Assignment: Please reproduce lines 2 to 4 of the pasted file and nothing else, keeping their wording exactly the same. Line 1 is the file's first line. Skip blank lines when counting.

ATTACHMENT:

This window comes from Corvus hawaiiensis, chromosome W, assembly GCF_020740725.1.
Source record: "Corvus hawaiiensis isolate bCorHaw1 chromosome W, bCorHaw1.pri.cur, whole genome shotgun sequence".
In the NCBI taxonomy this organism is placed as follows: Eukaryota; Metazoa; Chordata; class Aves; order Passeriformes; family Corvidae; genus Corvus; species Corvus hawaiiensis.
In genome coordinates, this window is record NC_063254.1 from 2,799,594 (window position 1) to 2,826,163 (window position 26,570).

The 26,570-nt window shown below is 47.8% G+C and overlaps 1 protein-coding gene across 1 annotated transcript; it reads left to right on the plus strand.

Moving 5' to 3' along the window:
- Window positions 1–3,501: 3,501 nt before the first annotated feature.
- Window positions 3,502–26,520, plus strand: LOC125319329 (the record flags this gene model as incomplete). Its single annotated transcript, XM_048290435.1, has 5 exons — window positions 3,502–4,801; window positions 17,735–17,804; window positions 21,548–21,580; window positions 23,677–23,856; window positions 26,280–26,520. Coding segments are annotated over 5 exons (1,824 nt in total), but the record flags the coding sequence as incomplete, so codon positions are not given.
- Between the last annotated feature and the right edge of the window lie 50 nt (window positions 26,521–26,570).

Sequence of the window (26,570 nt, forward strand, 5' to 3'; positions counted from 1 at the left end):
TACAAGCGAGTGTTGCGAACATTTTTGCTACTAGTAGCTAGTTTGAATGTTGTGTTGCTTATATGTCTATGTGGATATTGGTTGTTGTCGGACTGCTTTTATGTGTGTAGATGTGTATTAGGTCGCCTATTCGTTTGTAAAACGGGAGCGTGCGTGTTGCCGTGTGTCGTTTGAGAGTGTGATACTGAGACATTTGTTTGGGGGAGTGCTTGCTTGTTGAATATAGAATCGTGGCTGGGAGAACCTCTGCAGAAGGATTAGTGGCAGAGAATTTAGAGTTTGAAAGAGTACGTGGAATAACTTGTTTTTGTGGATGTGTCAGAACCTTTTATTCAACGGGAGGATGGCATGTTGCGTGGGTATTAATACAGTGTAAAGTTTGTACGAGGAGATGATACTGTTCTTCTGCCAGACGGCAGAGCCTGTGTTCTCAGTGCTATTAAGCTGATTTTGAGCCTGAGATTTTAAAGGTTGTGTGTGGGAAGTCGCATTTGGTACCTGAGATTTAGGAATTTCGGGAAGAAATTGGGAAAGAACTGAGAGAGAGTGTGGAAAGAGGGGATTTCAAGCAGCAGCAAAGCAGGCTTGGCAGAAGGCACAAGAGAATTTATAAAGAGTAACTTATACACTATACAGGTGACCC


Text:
Source record: "Corvus hawaiiensis isolate bCorHaw1 chromosome W, bCorHaw1.pri.cur, whole genome shotgun sequence".
In the NCBI taxonomy this organism is placed as follows: Eukaryota; Metazoa; Chordata; class Aves; order Passeriformes; family Corvidae; genus Corvus; species Corvus hawaiiensis.
In genome coordinates, this window is record NC_063254.1 from 2,799,594 (window position 1) to 2,826,163 (window position 26,570).